Offbeat sweets for Lord Ganesha
Tradition may demand that the Lord Ganesha be welcomed with a generous dose of sweetmeats, but who says the humdrum modak is the only way to go? Moeena Halim picks gourmet desserts that offer innovative options to replace the traditional rice flour shells stuffed with a coconut and jaggery concoction
A fusion treat
Ganeshji must be fed up of modaks. He needs a change,” says Chef Harsh Shodhan from the Gourmet Catering Co. Move over modak, the Gourmet Catering Co’s muffins are here. Shodhan, adding an Indian twist to the American dessert, is offering a host of Indian flavoured muffins including kesar-pista, roasted almond, salted peanuts and kesar-elaichi. These might sound more like kulfi flavours to you, and that’s just what Shodhan wants. “The idea is to offer Indian flavour, but dish up western desserts at the same time. Indian sweets are done to death and I wanted to offer something different. Most people would avoid offering chocolate to god, so I needed an alternative to that too. Muffins I felt are a great option; they’re not lathered with buttercream or frosting. I make them eggless, so they’re perfect for festivals.”
For: Rs 25 per piece
Served in a jar
If you’re looking for an indulgence fit for the Lord of letters and learning, Aseema Mamaji’s bottled story is just what you need. Mamaji’s month-old culinary venture Story in a Jar, which creates customised desserts according to personal tastes, introduces a special treat for the festival of Ganesh Chaturthi.
“We call this dessert in a jar the Lambodhara Mishtana. Lambodhara refers to Lord Ganesha’s pot belly, while Mishtana is something sweet offered to the god,” explains the young chef. The dessert has about four to five layers, starting with the basic ukadiche modak (the traditional steamed modak). “It will be made using the traditional ingredients, but it will be flattened in the jar, not served as a dumpling. We are also using rice pudding flavoured with hibiscus, the flower associated with Lord Ganesha, banana sheera and motichur laddoo. We will also add a layer of durva, a herb that has medicinal properties. The final embellishment will have a fondant kroncha (Ganesha’s vahana -- the mouse),” adds Mamaji. The carefully chosen ingredients offer stories about Ganesha, but whether you enjoy the tales or not, the indulgent dessert will certainly leave you with a sugar high.
For: Rs 1,100 per jar
Looks can be deceiving
Boutique catering service Eat Drink Design’s Chef Nilesh Patate has a line-up of innovative desserts up his sleeve for the upcoming festival. Known for its use of molecular gastronomy and an eye for design and detail, EDD dubs its festive desserts “global lookalikes.” Fusing traditional Indian flavours with exotic ingredients such as ricotta and raspberry, the chef also uses Indian inspirations to spruce up western goodies. But while their white chocolate mousse gets a dose of rose and cardamom, they’re also giving the traditional modak and gujiya a makeover. “The deep fried gujiyas, traditionally stuffed with khoya and coconut, get an all-new filling. We’re using strawberry, ricotta and coconut. We are also serving steamed chocolate modaks filled with molten chocolate which oozes out when you take a bite. It’s likely to remind you of a chocolate lava cake,” explains Patate. The idea of these deceptive desserts, adds Patate, is that take you down memory lane of eating the food from your childhood, but also offer a completely different texture and mouth-feel.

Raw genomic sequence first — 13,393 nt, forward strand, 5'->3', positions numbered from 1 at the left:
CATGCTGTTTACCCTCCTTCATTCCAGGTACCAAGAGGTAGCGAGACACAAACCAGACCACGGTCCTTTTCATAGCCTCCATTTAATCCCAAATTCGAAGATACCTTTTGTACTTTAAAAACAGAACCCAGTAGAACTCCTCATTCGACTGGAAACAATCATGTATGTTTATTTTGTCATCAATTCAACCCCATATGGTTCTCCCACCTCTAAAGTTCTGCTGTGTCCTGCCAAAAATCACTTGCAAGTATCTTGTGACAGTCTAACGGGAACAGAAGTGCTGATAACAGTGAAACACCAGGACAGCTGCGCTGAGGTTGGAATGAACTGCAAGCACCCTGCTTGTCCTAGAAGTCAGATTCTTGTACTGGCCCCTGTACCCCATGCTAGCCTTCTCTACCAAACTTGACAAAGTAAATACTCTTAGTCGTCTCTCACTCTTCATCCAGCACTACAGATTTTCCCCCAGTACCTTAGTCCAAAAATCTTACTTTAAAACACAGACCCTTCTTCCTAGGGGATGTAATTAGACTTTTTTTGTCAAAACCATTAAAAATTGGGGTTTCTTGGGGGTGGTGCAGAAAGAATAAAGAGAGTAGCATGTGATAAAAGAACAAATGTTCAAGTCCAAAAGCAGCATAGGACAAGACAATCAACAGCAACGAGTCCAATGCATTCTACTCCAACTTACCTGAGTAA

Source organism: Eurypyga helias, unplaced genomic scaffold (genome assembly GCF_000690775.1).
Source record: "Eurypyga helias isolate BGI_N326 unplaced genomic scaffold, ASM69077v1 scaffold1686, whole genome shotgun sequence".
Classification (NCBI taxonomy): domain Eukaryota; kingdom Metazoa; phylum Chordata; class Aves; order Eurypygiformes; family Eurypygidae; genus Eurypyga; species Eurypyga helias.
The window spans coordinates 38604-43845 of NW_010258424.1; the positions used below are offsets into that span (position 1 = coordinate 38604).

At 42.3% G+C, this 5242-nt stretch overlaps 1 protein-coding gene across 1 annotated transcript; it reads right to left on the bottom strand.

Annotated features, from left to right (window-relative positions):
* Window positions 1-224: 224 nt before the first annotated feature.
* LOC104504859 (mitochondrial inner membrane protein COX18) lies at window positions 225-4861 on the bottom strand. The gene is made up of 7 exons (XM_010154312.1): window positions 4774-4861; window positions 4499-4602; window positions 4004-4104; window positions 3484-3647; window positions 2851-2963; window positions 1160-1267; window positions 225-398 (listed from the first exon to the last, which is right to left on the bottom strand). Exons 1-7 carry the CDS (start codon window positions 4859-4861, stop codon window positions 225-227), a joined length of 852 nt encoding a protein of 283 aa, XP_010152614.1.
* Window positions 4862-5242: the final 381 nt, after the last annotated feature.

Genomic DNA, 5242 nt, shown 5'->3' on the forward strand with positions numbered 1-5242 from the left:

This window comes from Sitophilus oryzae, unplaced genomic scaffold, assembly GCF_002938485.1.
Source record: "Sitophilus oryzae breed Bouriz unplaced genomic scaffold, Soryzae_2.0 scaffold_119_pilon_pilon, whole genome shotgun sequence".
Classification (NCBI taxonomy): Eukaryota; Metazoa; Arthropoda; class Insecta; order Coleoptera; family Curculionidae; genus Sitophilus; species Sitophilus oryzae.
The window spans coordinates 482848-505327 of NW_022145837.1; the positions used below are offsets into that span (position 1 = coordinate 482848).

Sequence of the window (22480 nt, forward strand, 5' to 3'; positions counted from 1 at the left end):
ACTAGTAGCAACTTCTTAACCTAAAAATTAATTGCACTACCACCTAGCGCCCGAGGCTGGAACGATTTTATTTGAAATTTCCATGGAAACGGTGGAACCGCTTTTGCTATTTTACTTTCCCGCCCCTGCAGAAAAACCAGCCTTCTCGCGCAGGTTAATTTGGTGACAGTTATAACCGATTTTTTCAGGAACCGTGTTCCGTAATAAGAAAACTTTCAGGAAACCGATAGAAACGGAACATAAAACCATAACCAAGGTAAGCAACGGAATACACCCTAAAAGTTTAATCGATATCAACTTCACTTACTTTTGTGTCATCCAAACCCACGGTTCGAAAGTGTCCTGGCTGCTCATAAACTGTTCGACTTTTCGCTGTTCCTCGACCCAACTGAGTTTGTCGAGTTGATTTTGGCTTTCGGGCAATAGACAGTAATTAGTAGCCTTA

For: Rs 200 to Rs 1,000
Fond of fondue?
For foodies in the city, Out of the Blue unquestionably spells fondue. And in honour of the festive season, Chef Juliano Rodrigues has added an innovative new fondue on the Bandra restaurant’s menu. “The Modak Fondue is a deconstructed modak, which I am serving in a fondue pot. While I’m keeping the filling traditional -- combining coconut, jaggery and elaichi -- the modak will be served with kesar and milk chocolate,” says Rodrigues, who says he was inspired by a feeling of nostalgia for the modak he used to devour as a child. “I had a lot of Maharashtrian friends growing up, and I remember eating modak at the end of the aartis at their houses. It is those memories that have inspired this dessert,” he reveals.
For: Rs 350 plus taxes
Contact: 26003001 (Bandra)
Apart from their usual array of gourmet desserts, Country of Origin (COO) is offering Chocolate and Hazelnut Fudge Modaks for the festive season.
For: Rs 1,500 onwards
Contact: 23642221 (Napean Sea Road); 26244422 (Juhu)
Eat it all
Haagen-Dazs gives a luxurious twist to the Indian mithai with their box of sinful dark chocolates. The beautiful gift box, which is completely edible, incaludes chocolates inspired from the traditional gulab jamun and laddoo.
For: Rs 7,000
(High Street Phoenix); 26454345 (Bandra); 40222096 (Powai)
A healthy hamper
Godrej Nature’s Basket’s health-conscious hamper includes not only a range of imported chocolates, but also has protein biscuits, oatmeal, organic tea, and other weight watcher snacks.
For: Rs 500 per hamper
Available across outlets in the city
Royce’s Red Collection for the festive season includes the Japanese chocolate-makers trademark sinfully innovative treats such as Chocolate Wafers Hazel Cream, Potechi Crunch (crumbled potato chips with milk chocolate), Venezuela Bitter and Ghana Sweet Pure chocolate.
For: Rs 4,995